A few minutes from his home in Prescott, Arizona, painter and sculptor John Coleman strides over a bridge, where a wash runs below, to his art studio. A large fir door heralds his destination. Once inside, a stone fireplace sits front and center with several sets of moose antlers and a taxidermied bison that seems to watch over the place.

“My life is about history and mythology,” Coleman says, as he walks around his workspace. “The Native Americans are analogous to my life, even though I’m not an Indian, I just love the history. I focus on the time of Lewis and Clark, and the obscure tribes of the Upper Missouri.”

Coleman’s studio is like a time machine, as most of his work centers on the era before reservations were established. Taxidermy, patterned blankets, painted hides, and buckskin dresses — part of the wardrobe used for his models — decorate the painting studio. Half are antiques, and the other half were re-created for Coleman, including the headdress of Mato-tope, a Mandan war chief, who died in 1837. The headdress sports turkey feathers (originally it would have had eagle feathers), split horns, and the knife that represents the battle he fought, in which he charged the Assiniboine tribe and earned the name Four Bears.

Coleman’s interest in this period of history has also driven him to study the works of George Catlin and Karl Bodmer, the first artists to paint the villages along the Missouri River. In fact, he created a series of sculptures based on their works.

Coleman walks to the back room where he creates his sculptures. Shelves laden with busts in process and finished pieces line the walls. A large mirror behind his sculpting stand allows him to see all sides of a piece and to observe the work in progress from a new perspective. “Human beings are wired to understand differences for a few moments, and then the brain considers them irrelevant and lets them go,” Coleman explains. “It’s like bad odors; after a while, you can’t detect them anymore. When you’re looking at something, your vision does the same thing. The mirror flips it and lets you see it fresh again.”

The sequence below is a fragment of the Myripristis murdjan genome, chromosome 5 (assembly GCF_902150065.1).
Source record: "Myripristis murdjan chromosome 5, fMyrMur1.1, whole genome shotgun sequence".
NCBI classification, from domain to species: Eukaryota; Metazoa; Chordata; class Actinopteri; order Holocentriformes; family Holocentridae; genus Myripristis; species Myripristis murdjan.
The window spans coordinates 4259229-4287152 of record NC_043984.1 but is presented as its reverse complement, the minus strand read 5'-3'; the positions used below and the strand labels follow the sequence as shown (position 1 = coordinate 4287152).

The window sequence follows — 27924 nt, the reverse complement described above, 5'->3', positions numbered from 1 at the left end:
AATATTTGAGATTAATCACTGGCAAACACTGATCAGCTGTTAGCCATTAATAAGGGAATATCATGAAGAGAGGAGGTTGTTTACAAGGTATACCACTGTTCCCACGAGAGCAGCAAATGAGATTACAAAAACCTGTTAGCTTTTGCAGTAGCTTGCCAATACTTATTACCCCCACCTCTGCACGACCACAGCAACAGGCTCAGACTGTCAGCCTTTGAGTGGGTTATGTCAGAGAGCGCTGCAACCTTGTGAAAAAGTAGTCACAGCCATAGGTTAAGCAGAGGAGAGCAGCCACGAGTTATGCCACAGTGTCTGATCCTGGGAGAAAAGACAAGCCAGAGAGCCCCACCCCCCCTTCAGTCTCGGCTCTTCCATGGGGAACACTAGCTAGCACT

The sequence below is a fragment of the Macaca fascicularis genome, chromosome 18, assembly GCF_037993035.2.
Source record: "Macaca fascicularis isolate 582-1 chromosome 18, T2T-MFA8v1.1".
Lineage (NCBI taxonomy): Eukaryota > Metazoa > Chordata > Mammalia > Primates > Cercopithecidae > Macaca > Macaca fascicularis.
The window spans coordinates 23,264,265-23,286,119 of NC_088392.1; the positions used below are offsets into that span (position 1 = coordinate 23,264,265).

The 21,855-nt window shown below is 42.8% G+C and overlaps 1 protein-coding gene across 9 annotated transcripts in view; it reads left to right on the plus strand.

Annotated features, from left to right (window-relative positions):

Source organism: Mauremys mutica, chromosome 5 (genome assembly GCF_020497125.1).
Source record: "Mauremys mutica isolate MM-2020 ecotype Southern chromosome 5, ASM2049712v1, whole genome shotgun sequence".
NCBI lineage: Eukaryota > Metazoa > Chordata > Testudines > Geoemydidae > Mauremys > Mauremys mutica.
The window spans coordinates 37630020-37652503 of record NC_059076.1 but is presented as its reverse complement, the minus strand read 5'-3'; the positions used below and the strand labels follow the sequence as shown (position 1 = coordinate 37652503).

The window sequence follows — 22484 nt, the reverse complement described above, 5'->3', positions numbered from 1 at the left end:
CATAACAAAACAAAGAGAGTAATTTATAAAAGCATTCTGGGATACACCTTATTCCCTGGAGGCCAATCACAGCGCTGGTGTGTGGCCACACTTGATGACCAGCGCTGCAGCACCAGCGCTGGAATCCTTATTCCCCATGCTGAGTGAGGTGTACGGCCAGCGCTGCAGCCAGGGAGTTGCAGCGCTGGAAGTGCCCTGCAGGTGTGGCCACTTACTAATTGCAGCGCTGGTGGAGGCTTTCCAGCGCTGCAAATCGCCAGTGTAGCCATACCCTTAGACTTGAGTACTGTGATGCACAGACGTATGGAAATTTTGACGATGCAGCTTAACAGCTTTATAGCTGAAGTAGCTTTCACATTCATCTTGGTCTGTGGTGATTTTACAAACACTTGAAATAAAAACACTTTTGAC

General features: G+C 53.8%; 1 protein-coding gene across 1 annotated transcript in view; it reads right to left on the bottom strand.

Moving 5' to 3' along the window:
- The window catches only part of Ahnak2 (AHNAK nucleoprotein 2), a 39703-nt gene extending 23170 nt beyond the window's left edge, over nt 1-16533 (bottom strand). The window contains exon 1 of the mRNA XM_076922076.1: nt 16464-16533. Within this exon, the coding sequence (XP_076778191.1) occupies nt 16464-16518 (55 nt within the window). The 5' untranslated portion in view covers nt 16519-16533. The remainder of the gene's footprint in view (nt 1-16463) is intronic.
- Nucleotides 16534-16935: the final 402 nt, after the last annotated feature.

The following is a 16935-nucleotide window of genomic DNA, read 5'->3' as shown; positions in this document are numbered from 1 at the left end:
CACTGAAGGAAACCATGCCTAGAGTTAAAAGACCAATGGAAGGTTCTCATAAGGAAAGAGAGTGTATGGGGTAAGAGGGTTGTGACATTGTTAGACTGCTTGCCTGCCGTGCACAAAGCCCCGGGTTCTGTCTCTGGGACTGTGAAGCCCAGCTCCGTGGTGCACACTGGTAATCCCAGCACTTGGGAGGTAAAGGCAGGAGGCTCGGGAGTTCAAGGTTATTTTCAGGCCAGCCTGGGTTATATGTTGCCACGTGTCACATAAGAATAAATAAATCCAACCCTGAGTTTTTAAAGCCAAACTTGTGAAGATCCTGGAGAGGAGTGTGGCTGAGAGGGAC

Coleman recently completed a body of work for a show opening November 14 at Legacy Gallery in Scottsdale, and plenty more are underway in the studio. He moves to his newest sculpture. “After I did a Mother Moon clay bust — the moon is the female and powerful — I decided I’m going to do a Sister Moon,” he says. To begin a new piece, Coleman sketches the figure in clay. “Everything I do comes to me through a story,” he says. “My motivation is to tell a story that comes out of a metaphor. I don’t think of myself as creating objects. I think of myself as creating storylines.”

Coleman started his career as a young artist painting and drawing, but  he then took 20 years off to raise his family. When he came back to creating art, sculpture lured him. “The idea of being an artist always struck me as a destination. That was my main goal. The practical aspect of sculpture is that it’s done in editions,” he says. In this way, he can create one sculpture and still have 35 editions to sell. “I had an advantage because I wasn’t a starving artist and could afford to make bronze sculptures,” he adds.

Currently, he’s working on a bust of Crazy Horse. Using Plastiline, a light brown, wax-based clay, he pinches off a small piece and warms it in his hands as he works with it. The face is detailed, with lines marking a meditative expression. It seems nearly finished; the hair and headdress have yet to be added. But for Coleman, it’s just the beginning. “Crazy Horse had specific things in his personality that I’ll address in the sculpture itself, but I always start with the anatomy,” he says. “It’s not as important to have a model if you have a good idea of anatomy. It’s like creating a particular kind of Gumby. I can create something very believable and dress it from my own wardrobe or from a photograph. In a painting,
it’s much more important to have a model.”

Coleman goes back and forth between his painting studio to his sculpture space while working. When one piece gets to a point where he needs to think about it, he may move to the other studio, or he may walk back to his house and take a break.

His artistic intention is to use a kind of cultural shorthand. “I want to create enough information to bring the viewer along. I never have any other goal than that,” he says. “I want to convey a tribal understanding of mythology. These symbols mean similar things in many cultures. Circles are feminine; squares are masculine. As an artist, I bring these things into play and can tell a story that becomes the viewer’s story.”

This article was originally published in Western Art & Architecture October/November 2020 Issue